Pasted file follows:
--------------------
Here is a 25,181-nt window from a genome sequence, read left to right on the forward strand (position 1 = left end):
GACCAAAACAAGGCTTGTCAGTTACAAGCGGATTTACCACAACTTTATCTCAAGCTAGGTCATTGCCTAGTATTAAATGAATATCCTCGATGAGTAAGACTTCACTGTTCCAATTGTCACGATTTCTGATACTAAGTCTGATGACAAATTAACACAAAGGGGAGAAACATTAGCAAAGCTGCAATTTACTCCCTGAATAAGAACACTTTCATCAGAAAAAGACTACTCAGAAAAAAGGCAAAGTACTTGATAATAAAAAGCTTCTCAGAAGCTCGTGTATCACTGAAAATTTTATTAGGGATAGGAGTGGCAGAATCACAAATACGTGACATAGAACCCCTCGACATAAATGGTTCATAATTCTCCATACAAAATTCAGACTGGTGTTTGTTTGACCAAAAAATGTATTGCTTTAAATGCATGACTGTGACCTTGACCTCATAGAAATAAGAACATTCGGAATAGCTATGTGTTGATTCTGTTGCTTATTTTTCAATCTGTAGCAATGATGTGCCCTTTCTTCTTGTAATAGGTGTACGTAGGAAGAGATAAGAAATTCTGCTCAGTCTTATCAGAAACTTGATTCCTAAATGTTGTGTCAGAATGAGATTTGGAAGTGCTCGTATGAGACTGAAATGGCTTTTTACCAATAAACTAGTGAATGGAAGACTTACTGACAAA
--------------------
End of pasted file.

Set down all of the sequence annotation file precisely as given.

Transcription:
Here is a 25,181-nt window from a genome sequence, read left to right on the forward strand (position 1 = left end):
GACCAAAACAAGGCTTGTCAGTTACAAGCGGATTTACCACAACTTTATCTCAAGCTAGGTCATTGCCTAGTATTAAATGAATATCCTCGATGAGTAAGACTTCACTGTTCCAATTGTCACGATTTCTGATACTAAGTCTGATGACAAATTAACACAAAGGGGAGAAACATTAGCAAAGCTGCAATTTACTCCCTGAATAAGAACACTTTCATCAGAAAAAGACTACTCAGAAAAAAGGCAAAGTACTTGATAATAAAAAGCTTCTCAGAAGCTCGTGTATCACTGAAAATTTTATTAGGGATAGGAGTGGCAGAATCACAAATACGTGACATAGAACCCCTCGACATAAATGGTTCATAATTCTCCATACAAAATTCAGACTGGTGTTTGTTTGACCAAAAAATGTATTGCTTTAAATGCATGACTGTGACCTTGACCTCATAGAAATAAGAACATTCGGAATAGCTATGTGTTGATTCTGTTGCTTATTTTTCAATCTGTAGCAATGATGTGCCCTTTCTTCTTGTAATAGGTGTACGTAGGAAGAGATAAGAAATTCTGCTCAGTCTTATCAGAAACTTGATTCCTAAATGTTGTGTCAGAATGAGATTTGGAAGTGCTCGTATGAGACTGAAATGGCTTTTTACCAATAAACTAGTGAATGGAAGACTTACTGACAAA